That’s basically what critical race theory is about: the collective weight of society’s unconscious or implicit biases about race and how that interacts with who is considered trustworthy, who is allowed to criticize institutions, etc. But that explanation may still not help anyone who doesn’t grok what “systemic” means.

      • Bill Nigh says:

        Thank God Critical Race Theory has finally solved racism.

        It really just comes down to what philosophy you buy into. That’s why there’s plenty blacks who don’t buy it. Though it’s quite popular with white people who go to universities… which is evidence of systemic racism contaminating critical race theory. Believe it to salve your white guilt. Rage against those racist conservatives till you feel anti-racist enough to walk with a skip.

        • notleia says:

          It’s pretty popular with Black people who went to university, too.

          If self-awareness is “guilt,” how nice that you’ve solved racism by absolving yourself from the start.

  2. Leanna says:

    A black character being “moral” and “not unintelligent” is complex? Now if Jim had been just plain intelligent that would been too unbelievable, right? /sarcasm

    Disclaimer: I own this book and will let my kids read it when they’re older but I definitely support its removal from school curriculum, there are much better books to use instead.

    • The complexity the quote is talking bout is not in the book itself but in people’s reactions. Some see Jim for what he is: intelligent and moral, while a number of the white people they encounter are neither. Other readers, however, claim it is racist because it used the language of the day, including the racial slur we have identified today as offensive, and because of what some consider stereotypical (to the point of comical) treatment of Jim’s superstitions and lack of education. I don’t even remember what those “comical” elements are. The clear point of the novel is to question the accepted ideas of society, including those that Huck faced as a neglected child taken into a foster home where he was expected to be “civilized.” In other words, Twain was pushing against the conventions of the day, including attitudes about race. I personally think the book gives a great background a) to understand slavery by putting a face to it and b) to discuss racism. But no one wants to discuss any more. The going idea is just push the accepted narrative and comply!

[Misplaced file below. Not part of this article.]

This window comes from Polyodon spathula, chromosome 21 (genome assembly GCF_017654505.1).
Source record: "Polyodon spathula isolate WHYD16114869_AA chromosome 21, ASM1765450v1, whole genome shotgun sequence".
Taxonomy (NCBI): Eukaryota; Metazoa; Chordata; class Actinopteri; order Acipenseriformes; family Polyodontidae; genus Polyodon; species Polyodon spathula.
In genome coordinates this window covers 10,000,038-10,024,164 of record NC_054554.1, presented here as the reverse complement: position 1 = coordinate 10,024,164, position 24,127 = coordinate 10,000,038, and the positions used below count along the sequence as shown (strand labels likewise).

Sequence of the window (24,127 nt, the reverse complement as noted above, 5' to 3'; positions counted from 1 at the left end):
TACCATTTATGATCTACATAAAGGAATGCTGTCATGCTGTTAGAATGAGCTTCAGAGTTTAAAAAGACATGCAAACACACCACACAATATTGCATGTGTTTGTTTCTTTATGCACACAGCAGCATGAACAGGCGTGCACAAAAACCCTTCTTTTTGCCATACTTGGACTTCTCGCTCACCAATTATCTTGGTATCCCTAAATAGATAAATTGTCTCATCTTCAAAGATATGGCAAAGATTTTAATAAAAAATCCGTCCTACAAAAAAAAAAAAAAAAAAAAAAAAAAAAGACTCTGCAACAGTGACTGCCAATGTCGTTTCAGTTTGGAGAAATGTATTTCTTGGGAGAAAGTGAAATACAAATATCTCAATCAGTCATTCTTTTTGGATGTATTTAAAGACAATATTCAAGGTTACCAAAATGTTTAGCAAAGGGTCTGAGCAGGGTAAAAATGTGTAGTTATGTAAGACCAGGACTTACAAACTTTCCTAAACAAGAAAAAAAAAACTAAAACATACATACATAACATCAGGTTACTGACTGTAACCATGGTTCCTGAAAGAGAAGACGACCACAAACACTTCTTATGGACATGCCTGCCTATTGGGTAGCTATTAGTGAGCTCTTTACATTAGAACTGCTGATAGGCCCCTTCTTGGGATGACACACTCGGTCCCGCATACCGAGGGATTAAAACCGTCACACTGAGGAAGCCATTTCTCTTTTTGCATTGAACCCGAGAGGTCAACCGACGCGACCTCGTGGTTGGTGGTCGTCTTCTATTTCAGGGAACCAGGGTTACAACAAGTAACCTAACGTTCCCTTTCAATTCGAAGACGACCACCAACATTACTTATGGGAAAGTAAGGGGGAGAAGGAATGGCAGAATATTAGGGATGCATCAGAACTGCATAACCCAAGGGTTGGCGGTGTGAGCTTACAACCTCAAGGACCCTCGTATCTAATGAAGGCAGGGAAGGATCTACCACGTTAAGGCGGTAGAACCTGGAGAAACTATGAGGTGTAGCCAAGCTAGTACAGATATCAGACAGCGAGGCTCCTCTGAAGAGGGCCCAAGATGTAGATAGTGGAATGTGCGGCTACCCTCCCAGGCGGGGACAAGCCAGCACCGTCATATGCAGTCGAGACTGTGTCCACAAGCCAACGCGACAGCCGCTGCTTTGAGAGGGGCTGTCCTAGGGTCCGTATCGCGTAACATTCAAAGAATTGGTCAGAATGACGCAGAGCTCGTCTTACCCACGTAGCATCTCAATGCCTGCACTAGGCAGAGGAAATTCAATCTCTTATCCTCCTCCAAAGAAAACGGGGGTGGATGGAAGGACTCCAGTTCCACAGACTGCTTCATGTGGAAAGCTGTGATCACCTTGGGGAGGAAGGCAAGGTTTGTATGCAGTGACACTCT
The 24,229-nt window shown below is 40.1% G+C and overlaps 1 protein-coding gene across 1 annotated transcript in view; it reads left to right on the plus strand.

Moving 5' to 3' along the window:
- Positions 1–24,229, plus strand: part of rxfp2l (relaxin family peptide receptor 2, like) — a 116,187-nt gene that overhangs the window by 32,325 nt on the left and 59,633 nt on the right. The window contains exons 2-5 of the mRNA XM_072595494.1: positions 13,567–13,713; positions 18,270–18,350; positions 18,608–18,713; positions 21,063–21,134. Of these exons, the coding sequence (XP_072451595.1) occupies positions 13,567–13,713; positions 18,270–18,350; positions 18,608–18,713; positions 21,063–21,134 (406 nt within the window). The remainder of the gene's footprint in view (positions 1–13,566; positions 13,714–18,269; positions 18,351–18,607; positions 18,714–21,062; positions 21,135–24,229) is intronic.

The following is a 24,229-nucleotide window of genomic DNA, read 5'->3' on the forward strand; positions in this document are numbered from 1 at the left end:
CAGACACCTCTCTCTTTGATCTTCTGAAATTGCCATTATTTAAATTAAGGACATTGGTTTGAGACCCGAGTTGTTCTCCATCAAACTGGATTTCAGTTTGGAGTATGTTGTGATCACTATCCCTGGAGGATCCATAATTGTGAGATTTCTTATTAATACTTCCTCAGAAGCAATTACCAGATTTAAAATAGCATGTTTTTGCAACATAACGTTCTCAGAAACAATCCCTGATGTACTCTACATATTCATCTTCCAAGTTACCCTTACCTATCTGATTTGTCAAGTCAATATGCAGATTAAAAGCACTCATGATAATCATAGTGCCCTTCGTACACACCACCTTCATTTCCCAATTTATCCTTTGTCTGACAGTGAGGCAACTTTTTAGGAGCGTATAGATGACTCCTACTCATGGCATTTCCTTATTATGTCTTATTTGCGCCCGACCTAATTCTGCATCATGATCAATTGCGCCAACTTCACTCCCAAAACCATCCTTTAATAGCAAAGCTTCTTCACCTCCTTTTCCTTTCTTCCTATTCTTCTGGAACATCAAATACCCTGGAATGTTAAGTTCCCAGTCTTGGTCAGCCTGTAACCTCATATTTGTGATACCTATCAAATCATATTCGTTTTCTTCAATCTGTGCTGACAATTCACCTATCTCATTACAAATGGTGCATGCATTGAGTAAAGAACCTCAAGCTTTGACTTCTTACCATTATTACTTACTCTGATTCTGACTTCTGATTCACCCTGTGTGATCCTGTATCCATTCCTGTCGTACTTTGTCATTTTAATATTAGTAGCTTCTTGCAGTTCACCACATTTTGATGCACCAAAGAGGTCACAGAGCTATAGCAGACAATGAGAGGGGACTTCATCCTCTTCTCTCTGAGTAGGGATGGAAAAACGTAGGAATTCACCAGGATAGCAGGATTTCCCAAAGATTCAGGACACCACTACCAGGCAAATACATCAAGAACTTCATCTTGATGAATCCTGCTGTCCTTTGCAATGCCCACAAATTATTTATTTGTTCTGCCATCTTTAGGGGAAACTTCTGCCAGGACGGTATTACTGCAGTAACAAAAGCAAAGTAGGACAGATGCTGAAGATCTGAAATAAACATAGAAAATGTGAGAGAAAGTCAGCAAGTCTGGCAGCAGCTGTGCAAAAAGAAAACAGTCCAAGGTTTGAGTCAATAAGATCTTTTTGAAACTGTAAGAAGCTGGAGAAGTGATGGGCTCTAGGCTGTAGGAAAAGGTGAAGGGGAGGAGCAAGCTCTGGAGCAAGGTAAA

3. notleia says:

    No seriously, who wants me to start Notleia’s Happy Pinko Meme Time so we can have more interaction on here? I’m even willing to allow off-topic rambling in the comments (truly, the comments and community would be more the point than anything edifying).

What do you think?